Implements lasso regularization for general purpose optimization problems. The penalty function is given by: $$p( x_j) = \lambda |x_j|$$ Lasso regularization will set parameters to zero if \(\lambda\) is large enough

## Usage

```
gpLasso(
par,
regularized,
fn,
gr = NULL,
lambdas = NULL,
nLambdas = NULL,
reverse = TRUE,
curve = 1,
...,
method = "glmnet",
control = lessSEM::controlGlmnet()
)
```

## Arguments

- par
labeled vector with starting values

- regularized
vector with names of parameters which are to be regularized.

- fn
R function which takes the parameters as input and returns the fit value (a single value)

- gr
R function which takes the parameters as input and returns the gradients of the objective function. If set to NULL, numDeriv will be used to approximate the gradients

- lambdas
numeric vector: values for the tuning parameter lambda

- nLambdas
alternative to lambda: If alpha = 1, lessSEM can automatically compute the first lambda value which sets all regularized parameters to zero. It will then generate nLambda values between 0 and the computed lambda.

- reverse
if set to TRUE and nLambdas is used, lessSEM will start with the largest lambda and gradually decrease lambda. Otherwise, lessSEM will start with the smallest lambda and gradually increase it.

- curve
Allows for unequally spaced lambda steps (e.g., .01,.02,.05,1,5,20). If curve is close to 1 all lambda values will be equally spaced, if curve is large lambda values will be more concentrated close to 0. See ?lessSEM::curveLambda for more information.

- ...
additional arguments passed to fn and gr

- method
which optimizer should be used? Currently implemented are ista and glmnet.

- control
used to control the optimizer. This element is generated with the controlIsta and controlGlmnet functions. See ?controlIsta and ?controlGlmnet for more details.

## Details

The interface is similar to that of optim. Users have to supply a vector
with starting values (important: This vector *must* have labels) and a fitting
function. This fitting functions *must* take a labeled vector with parameter
values as first argument. The remaining arguments are passed with the ... argument.
This is similar to optim.

The gradient function gr is optional. If set to NULL, the numDeriv package will be used to approximate the gradients. Supplying a gradient function can result in considerable speed improvements.

Lasso regularization:

Tibshirani, R. (1996). Regression shrinkage and selection via the lasso. Journal of the Royal Statistical Society. Series B (Methodological), 58(1), 267–288.

For more details on GLMNET, see:

Friedman, J., Hastie, T., & Tibshirani, R. (2010). Regularization Paths for Generalized Linear Models via Coordinate Descent. Journal of Statistical Software, 33(1), 1–20. https://doi.org/10.18637/jss.v033.i01

Yuan, G.-X., Chang, K.-W., Hsieh, C.-J., & Lin, C.-J. (2010). A Comparison of Optimization Methods and Software for Large-scale L1-regularized Linear Classification. Journal of Machine Learning Research, 11, 3183–3234.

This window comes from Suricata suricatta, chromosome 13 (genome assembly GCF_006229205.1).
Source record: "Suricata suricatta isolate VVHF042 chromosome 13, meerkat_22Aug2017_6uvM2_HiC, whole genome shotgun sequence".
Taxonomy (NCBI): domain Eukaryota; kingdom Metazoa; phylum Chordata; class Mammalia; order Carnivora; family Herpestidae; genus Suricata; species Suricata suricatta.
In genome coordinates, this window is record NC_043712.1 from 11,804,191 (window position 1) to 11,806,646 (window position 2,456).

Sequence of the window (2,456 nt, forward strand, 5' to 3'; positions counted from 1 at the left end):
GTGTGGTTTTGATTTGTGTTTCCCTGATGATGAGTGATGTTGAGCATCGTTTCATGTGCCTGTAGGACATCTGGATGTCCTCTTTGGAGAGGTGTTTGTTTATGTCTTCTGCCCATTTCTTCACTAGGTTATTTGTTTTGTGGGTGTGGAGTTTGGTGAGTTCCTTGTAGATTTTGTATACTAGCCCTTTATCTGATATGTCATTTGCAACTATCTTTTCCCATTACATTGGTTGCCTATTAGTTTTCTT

Yuan, G.-X., Ho, C.-H., & Lin, C.-J. (2012). An improved GLMNET for l1-regularized logistic regression. The Journal of Machine Learning Research, 13, 1999–2030. https://doi.org/10.1145/2020408.2020421

For more details on ISTA, see:

Beck, A., & Teboulle, M. (2009). A Fast Iterative Shrinkage-Thresholding Algorithm for Linear Inverse Problems. SIAM Journal on Imaging Sciences, 2(1), 183–202. https://doi.org/10.1137/080716542

Gong, P., Zhang, C., Lu, Z., Huang, J., & Ye, J. (2013). A General Iterative Shrinkage and Thresholding Algorithm for Non-convex Regularized Optimization Problems. Proceedings of the 30th International Conference on Machine Learning, 28(2)(2), 37–45.

Parikh, N., & Boyd, S. (2013). Proximal Algorithms. Foundations and Trends in Optimization, 1(3), 123–231.

## Examples

```
# This example shows how to use the optimizers
# for other objective functions. We will use
# a linear regression as an example. Note that
# this is not a useful application of the optimizers
# as there are specialized packages for linear regression
# (e.g., glmnet)
library(lessSEM)
set.seed(123)
# first, we simulate data for our
# linear regression.
N <- 100 # number of persons
p <- 10 # number of predictors
X <- matrix(rnorm(N*p), nrow = N, ncol = p) # design matrix
b <- c(rep(1,4),
rep(0,6)) # true regression weights
y <- X%*%matrix(b,ncol = 1) + rnorm(N,0,.2)
# First, we must construct a fiting function
# which returns a single value. We will use
# the residual sum squared as fitting function.
# Let's start setting up the fitting function:
fittingFunction <- function(par, y, X, N){
# par is the parameter vector
# y is the observed dependent variable
# X is the design matrix
# N is the sample size
pred <- X %*% matrix(par, ncol = 1) #be explicit here:
# we need par to be a column vector
sse <- sum((y - pred)^2)
# we scale with .5/N to get the same results as glmnet
return((.5/N)*sse)
}
# let's define the starting values:
b <- rep(0,p)
names(b) <- paste0("b", 1:length(b))
# names of regularized parameters
regularized <- paste0("b",1:p)
# optimize
lassoPen <- gpLasso(
par = b,
regularized = regularized,
fn = fittingFunction,
nLambdas = 100,
X = X,
y = y,
N = N
)
plot(lassoPen)
# You can access the fit results as follows:
lassoPen@fits
# Note that we won't compute any fit measures automatically, as
# we cannot be sure how the AIC, BIC, etc are defined for your objective function
```